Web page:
Prue Leith reveals her recipe for success

Prue Leith is, she says bluntly, having “a horrible time”. We’re speaking on the phone as she rides on a golf buggy to her talk at Alex James’s Big Feastival. “It’s just too noisy and too uncomfortable and very hot,” she adds, in an honest critique that will be familiar to viewers of Bake Off. The competition returned for a 10th series last night, with Leith playing the Lion from the Wizard of Oz in an opening sketch.

“This year’s bakers are an enthusiastic bunch,” she adds. “They are young but are chosen on baking abilities. It’s about enthusiasm and practice.” It’s a shift from this year’s celebrity Bake Offs for Comic Relief, which featured Russell Brand recreating his daughter’s birth in biscuits, complete with his wife’s vagina. “I adored the celebrity Bake Offs,” says Leith, who joined the main show when it moved to Channel 4 in 2017. “They have a more relaxed atmosphere. They all come on thinking they’re not competitive so there’s a lot of larking around, then of course they get the Bake Off bug and want to win and it’s funny. Some of them haven’t practised yet they still want to win.”

No matter who the contestants are, Leith insists that all she is looking for is the best cooking. “We want imagination and personality but first we want good baking, which means taste, texture and looks.” She tries to only eat “a tiny bit” of each cake. “Nobody should eat too much cake. But if I have a teaspoon of each, even if there are 13 bakers I’m only going to get the equivalent of one decent slice of cake.” Does she diet before the show? “Of course not.”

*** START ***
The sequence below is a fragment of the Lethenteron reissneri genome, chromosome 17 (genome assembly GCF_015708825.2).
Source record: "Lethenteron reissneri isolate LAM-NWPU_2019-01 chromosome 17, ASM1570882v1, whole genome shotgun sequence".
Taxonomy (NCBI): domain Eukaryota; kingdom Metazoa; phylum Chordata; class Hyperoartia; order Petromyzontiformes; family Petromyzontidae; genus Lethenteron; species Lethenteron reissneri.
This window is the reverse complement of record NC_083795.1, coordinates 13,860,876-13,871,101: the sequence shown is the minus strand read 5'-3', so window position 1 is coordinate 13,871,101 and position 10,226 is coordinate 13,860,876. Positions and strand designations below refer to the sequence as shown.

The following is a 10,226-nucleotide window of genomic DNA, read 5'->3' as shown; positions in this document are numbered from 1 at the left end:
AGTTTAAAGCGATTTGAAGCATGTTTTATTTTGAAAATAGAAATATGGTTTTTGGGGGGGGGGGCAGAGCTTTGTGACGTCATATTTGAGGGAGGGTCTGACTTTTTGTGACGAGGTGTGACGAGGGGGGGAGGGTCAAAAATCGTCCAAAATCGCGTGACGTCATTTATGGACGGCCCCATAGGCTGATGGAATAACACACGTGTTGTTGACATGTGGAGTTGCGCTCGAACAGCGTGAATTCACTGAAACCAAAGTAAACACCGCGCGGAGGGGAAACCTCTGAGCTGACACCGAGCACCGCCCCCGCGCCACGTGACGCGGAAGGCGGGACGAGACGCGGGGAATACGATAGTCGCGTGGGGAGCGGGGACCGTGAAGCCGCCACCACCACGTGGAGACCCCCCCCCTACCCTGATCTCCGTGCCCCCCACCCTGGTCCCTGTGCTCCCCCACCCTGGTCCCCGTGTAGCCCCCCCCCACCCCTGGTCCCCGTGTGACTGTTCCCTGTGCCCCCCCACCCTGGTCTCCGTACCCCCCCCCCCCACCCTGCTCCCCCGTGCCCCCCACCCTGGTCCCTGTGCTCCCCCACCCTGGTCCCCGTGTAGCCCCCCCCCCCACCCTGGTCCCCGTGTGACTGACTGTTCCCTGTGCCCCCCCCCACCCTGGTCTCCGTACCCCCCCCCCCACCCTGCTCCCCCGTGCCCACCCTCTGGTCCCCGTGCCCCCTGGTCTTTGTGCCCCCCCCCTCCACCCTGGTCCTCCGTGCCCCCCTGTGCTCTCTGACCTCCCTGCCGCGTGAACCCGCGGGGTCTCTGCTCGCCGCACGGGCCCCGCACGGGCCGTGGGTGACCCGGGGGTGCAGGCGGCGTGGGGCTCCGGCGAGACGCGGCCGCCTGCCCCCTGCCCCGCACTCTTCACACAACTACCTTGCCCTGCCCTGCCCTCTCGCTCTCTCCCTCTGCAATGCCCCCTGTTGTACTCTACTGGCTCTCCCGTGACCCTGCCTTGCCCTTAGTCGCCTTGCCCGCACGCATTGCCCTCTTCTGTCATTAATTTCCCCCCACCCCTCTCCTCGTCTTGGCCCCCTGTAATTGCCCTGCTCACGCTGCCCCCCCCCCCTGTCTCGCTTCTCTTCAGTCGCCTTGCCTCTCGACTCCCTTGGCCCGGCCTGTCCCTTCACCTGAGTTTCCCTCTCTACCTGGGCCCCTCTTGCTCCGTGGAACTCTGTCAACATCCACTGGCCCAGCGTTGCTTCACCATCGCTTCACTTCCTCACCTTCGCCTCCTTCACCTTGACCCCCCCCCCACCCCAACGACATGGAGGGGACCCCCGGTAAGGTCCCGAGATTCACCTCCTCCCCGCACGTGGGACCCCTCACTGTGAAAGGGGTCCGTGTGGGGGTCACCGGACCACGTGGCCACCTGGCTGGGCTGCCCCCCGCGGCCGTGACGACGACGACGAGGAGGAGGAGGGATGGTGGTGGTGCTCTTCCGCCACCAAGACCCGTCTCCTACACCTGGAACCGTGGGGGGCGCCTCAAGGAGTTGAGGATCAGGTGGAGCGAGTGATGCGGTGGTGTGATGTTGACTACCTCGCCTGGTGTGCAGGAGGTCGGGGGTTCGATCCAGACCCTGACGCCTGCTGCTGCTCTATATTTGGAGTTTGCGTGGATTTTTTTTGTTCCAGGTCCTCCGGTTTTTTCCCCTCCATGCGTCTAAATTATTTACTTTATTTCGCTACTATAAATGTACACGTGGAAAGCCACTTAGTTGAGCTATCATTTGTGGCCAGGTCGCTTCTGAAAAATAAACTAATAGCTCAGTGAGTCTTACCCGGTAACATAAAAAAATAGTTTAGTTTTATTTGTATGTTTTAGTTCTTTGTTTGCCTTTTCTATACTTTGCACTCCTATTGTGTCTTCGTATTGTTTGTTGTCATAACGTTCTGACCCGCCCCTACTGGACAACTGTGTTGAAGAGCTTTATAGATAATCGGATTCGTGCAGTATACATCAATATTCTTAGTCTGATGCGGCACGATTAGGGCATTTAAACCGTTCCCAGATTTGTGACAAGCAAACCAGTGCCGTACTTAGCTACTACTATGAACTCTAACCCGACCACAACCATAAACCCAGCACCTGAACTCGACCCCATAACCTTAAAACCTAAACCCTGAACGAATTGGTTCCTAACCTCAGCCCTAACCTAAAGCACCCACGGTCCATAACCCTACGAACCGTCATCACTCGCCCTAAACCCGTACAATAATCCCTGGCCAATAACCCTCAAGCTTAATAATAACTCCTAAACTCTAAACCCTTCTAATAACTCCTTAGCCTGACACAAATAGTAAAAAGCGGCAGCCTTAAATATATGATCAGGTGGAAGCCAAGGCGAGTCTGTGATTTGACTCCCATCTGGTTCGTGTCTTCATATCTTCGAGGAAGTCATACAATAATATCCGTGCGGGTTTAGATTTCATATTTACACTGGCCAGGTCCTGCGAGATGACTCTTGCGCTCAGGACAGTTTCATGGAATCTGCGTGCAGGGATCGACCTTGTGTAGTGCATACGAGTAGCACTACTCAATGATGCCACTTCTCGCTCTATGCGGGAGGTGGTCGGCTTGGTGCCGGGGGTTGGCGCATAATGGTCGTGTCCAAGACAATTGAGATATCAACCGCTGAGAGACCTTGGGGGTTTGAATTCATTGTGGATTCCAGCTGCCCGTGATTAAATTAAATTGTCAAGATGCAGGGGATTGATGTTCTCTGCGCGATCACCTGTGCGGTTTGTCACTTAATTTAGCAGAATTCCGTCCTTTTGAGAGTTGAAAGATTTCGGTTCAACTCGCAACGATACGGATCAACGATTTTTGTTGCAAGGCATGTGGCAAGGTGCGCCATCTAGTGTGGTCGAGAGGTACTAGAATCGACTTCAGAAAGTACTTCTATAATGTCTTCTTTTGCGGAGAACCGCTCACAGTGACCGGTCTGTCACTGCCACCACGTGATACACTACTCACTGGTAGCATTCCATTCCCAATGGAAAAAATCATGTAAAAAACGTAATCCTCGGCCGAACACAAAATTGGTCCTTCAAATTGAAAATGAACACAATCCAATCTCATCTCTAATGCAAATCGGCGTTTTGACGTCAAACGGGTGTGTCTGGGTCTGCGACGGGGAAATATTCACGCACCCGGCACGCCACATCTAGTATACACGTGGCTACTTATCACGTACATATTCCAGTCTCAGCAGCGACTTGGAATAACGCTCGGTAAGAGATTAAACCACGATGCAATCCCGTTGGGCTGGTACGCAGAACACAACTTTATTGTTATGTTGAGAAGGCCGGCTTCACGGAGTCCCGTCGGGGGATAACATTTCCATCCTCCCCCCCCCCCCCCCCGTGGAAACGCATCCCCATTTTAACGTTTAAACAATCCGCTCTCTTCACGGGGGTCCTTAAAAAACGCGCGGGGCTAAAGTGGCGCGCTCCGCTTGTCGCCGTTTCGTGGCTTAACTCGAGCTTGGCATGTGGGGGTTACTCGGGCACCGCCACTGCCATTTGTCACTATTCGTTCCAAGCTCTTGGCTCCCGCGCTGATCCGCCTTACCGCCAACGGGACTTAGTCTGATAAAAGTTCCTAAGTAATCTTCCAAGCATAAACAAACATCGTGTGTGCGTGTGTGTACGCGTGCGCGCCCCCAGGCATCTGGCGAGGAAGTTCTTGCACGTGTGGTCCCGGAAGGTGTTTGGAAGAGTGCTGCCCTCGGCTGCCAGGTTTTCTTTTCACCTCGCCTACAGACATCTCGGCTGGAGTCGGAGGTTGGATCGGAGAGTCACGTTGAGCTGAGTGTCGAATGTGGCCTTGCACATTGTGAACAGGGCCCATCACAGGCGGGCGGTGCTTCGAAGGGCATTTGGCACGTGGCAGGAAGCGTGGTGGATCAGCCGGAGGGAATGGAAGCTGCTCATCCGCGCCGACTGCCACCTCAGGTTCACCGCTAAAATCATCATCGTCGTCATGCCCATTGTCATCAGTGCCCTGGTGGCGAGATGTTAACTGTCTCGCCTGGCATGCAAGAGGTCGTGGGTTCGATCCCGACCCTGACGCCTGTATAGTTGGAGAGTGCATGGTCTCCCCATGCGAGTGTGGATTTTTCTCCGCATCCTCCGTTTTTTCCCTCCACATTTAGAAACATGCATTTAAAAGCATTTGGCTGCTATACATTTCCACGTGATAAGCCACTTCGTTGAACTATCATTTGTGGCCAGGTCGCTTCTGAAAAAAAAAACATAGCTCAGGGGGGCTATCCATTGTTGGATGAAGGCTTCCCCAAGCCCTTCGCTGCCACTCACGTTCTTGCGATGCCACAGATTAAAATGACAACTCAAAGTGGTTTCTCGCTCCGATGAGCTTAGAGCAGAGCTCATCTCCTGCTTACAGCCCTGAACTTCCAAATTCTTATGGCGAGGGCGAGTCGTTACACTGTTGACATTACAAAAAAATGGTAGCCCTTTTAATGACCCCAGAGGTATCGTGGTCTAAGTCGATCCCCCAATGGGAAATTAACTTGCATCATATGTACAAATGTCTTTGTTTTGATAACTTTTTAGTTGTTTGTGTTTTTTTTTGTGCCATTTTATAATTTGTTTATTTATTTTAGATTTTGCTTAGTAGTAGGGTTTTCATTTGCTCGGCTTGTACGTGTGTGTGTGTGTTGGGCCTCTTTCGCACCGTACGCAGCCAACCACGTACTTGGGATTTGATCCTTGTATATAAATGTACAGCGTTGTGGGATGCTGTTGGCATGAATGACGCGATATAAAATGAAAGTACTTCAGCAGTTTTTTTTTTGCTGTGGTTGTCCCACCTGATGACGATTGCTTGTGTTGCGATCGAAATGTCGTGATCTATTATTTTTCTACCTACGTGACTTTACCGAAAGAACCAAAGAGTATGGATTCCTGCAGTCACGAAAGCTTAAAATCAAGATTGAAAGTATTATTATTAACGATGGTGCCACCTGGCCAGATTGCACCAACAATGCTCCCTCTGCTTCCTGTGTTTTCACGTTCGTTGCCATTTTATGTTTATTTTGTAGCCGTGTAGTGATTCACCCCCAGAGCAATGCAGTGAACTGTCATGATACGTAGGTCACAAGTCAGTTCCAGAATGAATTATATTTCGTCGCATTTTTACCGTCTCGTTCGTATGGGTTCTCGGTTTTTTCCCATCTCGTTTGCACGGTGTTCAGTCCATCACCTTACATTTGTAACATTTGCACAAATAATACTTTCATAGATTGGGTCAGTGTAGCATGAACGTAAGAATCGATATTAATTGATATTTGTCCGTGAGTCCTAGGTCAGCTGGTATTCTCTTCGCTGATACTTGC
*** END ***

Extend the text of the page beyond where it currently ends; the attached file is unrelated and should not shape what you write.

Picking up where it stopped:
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She’d like Boris Johnson to come on Bake Off — they met for breakfast last week to discuss Leith’s new role reviewing NHS food. “We had yoghurt, fruit and granola and he impressed me. He would be funny on Bake Off.” For 10 years Leith has been campaigning for better hospital food as well as chairing the school dinners food trust. “I know more about school dinners than you have had hot dinners,” she tells me.

The approach of the Prime Minister and Health Secretary has impressed her: “It is my first time in years that I’ve felt any traction at the top of the tree. This Cabinet sees improving hospital food as a way to save money and make a healthier, happier nation. When you are in hospital you need a moment in your day which is a pleasure and this is an opportunity to do that.”

What about money? “You can serve good food on a budget provided you don’t waste it. Forty to 60 per cent of food in the NHS is binned because the patients won’t eat it. That’s a huge waste. I get cross with foodies who think hospital food should be Michelin-star and caterers can fall into this trap. When you’re ill you want something familiar.”

On a roll, she continues. “I said this to Boris. He was talking about food he likes that’s inexpensive, like porridge. That’s fine but what you must do is move the kitchens near the hospital so if you miss a meal because you are having treatment someone can cook you food and you don’t have to get whatever is in the vending machine. Many hospitals like the Royal Marsden achieve it already — patients ask for the recipes there. It can be done.”

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